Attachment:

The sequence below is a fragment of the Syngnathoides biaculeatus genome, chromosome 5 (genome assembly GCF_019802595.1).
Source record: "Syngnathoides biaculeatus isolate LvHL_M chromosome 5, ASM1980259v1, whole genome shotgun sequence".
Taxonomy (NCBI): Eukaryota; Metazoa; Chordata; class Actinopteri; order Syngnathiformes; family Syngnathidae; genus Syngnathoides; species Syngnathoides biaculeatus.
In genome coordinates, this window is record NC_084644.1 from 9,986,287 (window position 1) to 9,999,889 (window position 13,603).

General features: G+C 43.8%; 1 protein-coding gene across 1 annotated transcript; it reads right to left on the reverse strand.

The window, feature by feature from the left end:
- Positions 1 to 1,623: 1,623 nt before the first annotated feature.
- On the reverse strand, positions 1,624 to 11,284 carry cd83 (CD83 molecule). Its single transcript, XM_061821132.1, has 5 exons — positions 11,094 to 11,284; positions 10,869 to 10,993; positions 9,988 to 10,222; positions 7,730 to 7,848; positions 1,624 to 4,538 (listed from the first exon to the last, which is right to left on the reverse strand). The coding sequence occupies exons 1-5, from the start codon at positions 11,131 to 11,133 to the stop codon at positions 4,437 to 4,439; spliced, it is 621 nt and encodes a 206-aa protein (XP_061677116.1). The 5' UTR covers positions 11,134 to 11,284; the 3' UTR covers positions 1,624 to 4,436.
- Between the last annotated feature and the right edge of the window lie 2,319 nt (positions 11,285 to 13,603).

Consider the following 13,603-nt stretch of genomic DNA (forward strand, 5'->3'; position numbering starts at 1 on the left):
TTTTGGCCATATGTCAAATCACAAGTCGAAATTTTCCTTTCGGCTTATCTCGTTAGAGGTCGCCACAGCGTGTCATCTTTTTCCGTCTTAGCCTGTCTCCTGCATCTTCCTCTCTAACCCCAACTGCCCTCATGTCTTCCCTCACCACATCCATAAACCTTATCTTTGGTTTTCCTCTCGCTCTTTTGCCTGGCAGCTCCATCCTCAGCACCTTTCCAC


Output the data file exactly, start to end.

The sequence below is a fragment of the Syngnathoides biaculeatus genome, chromosome 5 (genome assembly GCF_019802595.1).
Source record: "Syngnathoides biaculeatus isolate LvHL_M chromosome 5, ASM1980259v1, whole genome shotgun sequence".
Taxonomy (NCBI): Eukaryota; Metazoa; Chordata; class Actinopteri; order Syngnathiformes; family Syngnathidae; genus Syngnathoides; species Syngnathoides biaculeatus.
In genome coordinates, this window is record NC_084644.1 from 9,986,287 (window position 1) to 9,999,889 (window position 13,603).

General features: G+C 43.8%; 1 protein-coding gene across 1 annotated transcript; it reads right to left on the reverse strand.

The window, feature by feature from the left end:
- Positions 1 to 1,623: 1,623 nt before the first annotated feature.
- On the reverse strand, positions 1,624 to 11,284 carry cd83 (CD83 molecule). Its single transcript, XM_061821132.1, has 5 exons — positions 11,094 to 11,284; positions 10,869 to 10,993; positions 9,988 to 10,222; positions 7,730 to 7,848; positions 1,624 to 4,538 (listed from the first exon to the last, which is right to left on the reverse strand). The coding sequence occupies exons 1-5, from the start codon at positions 11,131 to 11,133 to the stop codon at positions 4,437 to 4,439; spliced, it is 621 nt and encodes a 206-aa protein (XP_061677116.1). The 5' UTR covers positions 11,134 to 11,284; the 3' UTR covers positions 1,624 to 4,436.
- Between the last annotated feature and the right edge of the window lie 2,319 nt (positions 11,285 to 13,603).

Consider the following 13,603-nt stretch of genomic DNA (forward strand, 5'->3'; position numbering starts at 1 on the left):
TTTTGGCCATATGTCAAATCACAAGTCGAAATTTTCCTTTCGGCTTATCTCGTTAGAGGTCGCCACAGCGTGTCATCTTTTTCCGTCTTAGCCTGTCTCCTGCATCTTCCTCTCTAACCCCAACTGCCCTCATGTCTTCCCTCACCACATCCATAAACCTTATCTTTGGTTTTCCTCTCGCTCTTTTGCCTGGCAGCTCCATCCTCAGCACCTTTCCAC